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play to you. But a true minister of Christ, to open to you the doctrine of the kingdom, and roundly to awaken you from security in sin, and to call you up to the most serious, holy, heavenly life, and follow you, and let you take no rest, till you yield and practise it; and to call you to open confession of your open scandalous sins, that you may make such reparation to the wronged honour of God and souls of men, as you are capable of; and accordingly to absolve you, or to bind you over to answer it at the bar of God, and charge the Church to avoid communion with you, if you are impenitent and incorrigible; such a minister as this (which is the minister of Christ's appointment).you abhor; at least, when he comes to touch your sores. Then you are too proud to be taught and ruled by such as these, though you hypocritically profess to be ruled by Christ, who ruleth his Church by his Spirit, word, and ministers, conjunct. Then you say, 'Who gave you authority to do thus and thus by me?' As if you knew not that Christ in Scripture hath described, confirmed, and limited the ministerial office. Like condemned traitors, that should say to him that bringeth them a pardon, "Who gave you authority to make so bold with me?' or like a man that hath the plague or leprosy, that asketh the physician, "Who gave you authority to tell me that I am sick, and put me to such medicines as these ?' or as the Israelite to Moses, (Exod. ii. 14,)“Who made thee a prince and a judge over us?" “not understanding that God by his hand would deliver them," saith Stephen ; (Act. vii. 25 ;) or as the Jews to Christ, when he was teaching men the way to heaven, (Matt. xxi. 23, “By what authority doest thou these things? and who gave thee this authority?” So because you hate the way of your recovery, you will not be saved without authority, nor be satisfied of their authority that would save you, but are like a beggar that should proudly refuse a piece of gold, and ask, "By what authority do you give it me?' A minister that agreeth with God's description you cannot abide. (Acts xx. 18–36; Heb. xxiii. 7, 17; 1 Cor. iv. l; 1 Thes. v. 12, 13; 1 Tim. v. 17, 20, and 2 Tim. iv. 1.) So that, indeed, it is but a mock-minister, a mock-sacrament, a mock-prayer, and so a seeming, vain religion which you desire.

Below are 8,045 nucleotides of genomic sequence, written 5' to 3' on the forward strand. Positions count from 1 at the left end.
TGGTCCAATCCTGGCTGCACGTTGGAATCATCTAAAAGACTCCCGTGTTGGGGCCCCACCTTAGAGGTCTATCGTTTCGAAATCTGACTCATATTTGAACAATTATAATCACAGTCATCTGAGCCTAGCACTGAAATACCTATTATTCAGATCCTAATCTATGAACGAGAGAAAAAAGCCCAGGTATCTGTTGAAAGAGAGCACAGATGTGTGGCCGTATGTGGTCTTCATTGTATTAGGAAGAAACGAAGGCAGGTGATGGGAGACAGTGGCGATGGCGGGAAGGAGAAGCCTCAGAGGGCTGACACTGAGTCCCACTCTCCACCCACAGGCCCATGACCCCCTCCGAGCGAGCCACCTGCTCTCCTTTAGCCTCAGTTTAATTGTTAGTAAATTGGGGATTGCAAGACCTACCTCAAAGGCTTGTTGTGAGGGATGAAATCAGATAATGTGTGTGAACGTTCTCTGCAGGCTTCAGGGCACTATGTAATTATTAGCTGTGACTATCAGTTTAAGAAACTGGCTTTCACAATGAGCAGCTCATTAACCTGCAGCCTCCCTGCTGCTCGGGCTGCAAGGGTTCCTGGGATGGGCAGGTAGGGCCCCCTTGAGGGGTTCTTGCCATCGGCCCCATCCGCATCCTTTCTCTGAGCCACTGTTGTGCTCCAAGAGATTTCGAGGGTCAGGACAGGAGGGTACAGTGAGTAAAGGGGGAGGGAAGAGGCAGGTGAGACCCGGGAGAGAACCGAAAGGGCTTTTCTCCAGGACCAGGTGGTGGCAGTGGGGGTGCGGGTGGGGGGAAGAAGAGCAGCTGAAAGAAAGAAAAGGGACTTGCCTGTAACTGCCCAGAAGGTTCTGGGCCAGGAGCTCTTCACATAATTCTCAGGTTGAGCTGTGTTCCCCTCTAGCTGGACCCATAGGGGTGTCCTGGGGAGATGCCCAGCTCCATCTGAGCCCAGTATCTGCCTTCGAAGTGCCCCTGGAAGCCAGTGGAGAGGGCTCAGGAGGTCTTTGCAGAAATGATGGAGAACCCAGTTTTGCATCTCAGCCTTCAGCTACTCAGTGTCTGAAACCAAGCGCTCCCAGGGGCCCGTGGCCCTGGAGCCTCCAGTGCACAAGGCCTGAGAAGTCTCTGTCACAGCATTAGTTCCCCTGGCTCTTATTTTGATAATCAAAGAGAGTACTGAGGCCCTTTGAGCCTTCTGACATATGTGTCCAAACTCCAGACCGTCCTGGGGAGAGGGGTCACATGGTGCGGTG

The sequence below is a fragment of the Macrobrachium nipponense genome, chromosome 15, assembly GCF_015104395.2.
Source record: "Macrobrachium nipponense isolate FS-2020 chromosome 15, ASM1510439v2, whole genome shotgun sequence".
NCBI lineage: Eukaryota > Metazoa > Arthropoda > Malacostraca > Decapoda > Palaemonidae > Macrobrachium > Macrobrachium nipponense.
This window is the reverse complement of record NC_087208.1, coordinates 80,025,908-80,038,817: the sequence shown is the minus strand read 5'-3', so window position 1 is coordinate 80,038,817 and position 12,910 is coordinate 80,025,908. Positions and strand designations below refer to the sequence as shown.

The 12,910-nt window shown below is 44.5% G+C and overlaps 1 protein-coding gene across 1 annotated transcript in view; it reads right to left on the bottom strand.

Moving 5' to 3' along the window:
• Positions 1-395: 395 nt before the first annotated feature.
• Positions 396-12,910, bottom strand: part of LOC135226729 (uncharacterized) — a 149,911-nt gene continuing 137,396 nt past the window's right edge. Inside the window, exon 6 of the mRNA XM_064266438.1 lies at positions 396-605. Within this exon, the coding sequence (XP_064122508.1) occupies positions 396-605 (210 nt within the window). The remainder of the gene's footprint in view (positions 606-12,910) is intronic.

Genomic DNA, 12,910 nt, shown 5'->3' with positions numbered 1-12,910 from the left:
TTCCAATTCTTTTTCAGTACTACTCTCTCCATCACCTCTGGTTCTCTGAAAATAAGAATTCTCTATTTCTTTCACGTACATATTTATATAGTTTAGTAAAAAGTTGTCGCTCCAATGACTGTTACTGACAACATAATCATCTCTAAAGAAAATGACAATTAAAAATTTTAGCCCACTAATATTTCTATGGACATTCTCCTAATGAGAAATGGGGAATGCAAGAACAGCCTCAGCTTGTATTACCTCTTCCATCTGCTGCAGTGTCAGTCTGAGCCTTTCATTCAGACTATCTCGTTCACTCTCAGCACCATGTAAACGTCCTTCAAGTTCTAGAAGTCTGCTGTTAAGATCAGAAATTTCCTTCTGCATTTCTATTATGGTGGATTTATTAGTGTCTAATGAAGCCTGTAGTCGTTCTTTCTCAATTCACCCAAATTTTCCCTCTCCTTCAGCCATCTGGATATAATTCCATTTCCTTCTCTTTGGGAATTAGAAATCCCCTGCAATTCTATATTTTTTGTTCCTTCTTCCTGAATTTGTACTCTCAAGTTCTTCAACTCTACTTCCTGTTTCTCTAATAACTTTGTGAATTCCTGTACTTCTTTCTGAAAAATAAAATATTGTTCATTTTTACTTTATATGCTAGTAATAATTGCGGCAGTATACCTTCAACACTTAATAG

7. Lastly, you pretend also to sincere obedience. If we ask you, whether you are willing to obey God? you will say, God forbid that any should deny it.
should deny it. But when it comes to the particulars, and you find that he commandeth you that which flesh and blood is against, and would cost you the loss of worldly
prosperity, then you will be excused; and yet, that you may cheat your souls, you will not professedly disobey; but you will persuade yourselves that it is no duty, and, that God would not have you do that which you will not do. Like a countryman's servant, that promiseth to do all his master bids him ; but when he cometh to particulars, thrashing is too hard work, and mowing and reaping are beyond his strength, and ploughing is too toilsome; and in conclusion, it is only an idle life with some easy chars, that he will be brought to. This is the hypocrite's obedience. He will obey God in all things, as far as he is able, in the general: but when it comes to particulars, to deny himself, and forsake his worldly prosperity for Christ, and to contemn the world, and live by faith, and converse in heaven, and walk with God, and worship him in spirit and truth, to love an enemy, to forgive all wrongs, to humble himself to the meanest persons,
and to the lowest works; to confess his faults with shame and sorrow, and ask forgiveness of those he has injured; these and other such works as these he will not believe to be parts of obedience, or at least, will not be brought to do them.